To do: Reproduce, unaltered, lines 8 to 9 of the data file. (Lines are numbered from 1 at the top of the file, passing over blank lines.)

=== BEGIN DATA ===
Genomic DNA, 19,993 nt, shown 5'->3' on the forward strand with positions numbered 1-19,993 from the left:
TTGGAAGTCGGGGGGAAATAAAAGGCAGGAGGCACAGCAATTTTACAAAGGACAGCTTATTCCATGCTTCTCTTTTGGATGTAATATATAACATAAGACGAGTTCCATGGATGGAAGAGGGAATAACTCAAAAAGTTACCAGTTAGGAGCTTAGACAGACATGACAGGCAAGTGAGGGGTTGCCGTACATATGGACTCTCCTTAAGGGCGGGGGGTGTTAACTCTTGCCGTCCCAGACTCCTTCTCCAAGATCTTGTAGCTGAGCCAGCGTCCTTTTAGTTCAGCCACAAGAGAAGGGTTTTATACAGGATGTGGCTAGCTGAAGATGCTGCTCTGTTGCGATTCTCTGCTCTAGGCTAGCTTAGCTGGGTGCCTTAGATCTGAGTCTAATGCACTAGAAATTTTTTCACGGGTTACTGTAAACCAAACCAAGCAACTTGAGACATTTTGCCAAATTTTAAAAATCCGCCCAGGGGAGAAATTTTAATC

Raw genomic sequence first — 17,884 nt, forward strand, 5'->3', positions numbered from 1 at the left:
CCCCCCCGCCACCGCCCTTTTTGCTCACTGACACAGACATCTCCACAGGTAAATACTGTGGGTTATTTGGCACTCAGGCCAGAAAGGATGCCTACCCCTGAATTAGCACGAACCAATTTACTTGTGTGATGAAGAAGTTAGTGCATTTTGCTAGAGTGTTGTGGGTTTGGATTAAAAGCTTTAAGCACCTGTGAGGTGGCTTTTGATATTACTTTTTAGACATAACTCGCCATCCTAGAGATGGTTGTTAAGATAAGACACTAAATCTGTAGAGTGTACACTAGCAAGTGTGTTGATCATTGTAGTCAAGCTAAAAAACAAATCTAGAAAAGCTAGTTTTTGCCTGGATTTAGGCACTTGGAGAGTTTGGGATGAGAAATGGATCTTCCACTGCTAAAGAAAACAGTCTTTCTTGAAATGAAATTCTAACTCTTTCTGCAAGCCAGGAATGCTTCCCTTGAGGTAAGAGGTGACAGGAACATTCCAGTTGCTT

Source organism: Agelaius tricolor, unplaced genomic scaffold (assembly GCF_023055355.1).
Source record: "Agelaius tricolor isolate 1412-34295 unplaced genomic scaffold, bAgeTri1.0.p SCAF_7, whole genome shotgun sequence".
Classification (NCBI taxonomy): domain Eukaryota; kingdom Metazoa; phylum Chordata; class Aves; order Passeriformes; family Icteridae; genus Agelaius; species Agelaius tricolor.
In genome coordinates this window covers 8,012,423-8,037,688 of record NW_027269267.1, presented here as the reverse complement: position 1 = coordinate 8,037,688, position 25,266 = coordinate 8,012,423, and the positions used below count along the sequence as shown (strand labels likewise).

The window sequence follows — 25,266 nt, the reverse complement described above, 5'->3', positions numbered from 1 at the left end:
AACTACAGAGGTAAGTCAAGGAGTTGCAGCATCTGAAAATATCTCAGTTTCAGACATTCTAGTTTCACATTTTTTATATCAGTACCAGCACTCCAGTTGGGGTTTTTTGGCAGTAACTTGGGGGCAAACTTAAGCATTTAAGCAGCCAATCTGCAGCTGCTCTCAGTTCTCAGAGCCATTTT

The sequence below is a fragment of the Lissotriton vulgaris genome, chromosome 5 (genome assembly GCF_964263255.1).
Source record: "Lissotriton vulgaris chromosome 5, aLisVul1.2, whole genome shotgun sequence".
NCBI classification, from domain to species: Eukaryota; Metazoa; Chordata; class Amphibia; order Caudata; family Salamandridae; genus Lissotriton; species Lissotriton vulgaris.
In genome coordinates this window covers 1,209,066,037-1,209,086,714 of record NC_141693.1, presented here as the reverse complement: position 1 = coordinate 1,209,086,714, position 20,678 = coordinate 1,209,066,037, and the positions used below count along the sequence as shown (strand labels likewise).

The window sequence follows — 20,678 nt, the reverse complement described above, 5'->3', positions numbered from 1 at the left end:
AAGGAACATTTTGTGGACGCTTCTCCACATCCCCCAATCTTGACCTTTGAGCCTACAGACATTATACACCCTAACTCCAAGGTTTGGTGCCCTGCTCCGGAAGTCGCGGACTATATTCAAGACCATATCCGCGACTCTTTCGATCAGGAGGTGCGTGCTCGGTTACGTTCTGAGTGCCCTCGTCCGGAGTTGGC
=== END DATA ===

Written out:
In genome coordinates this window covers 8,012,423-8,037,688 of record NW_027269267.1, presented here as the reverse complement: position 1 = coordinate 8,037,688, position 25,266 = coordinate 8,012,423, and the positions used below count along the sequence as shown (strand labels likewise).

The window sequence follows — 25,266 nt, the reverse complement described above, 5'->3', positions numbered from 1 at the left end: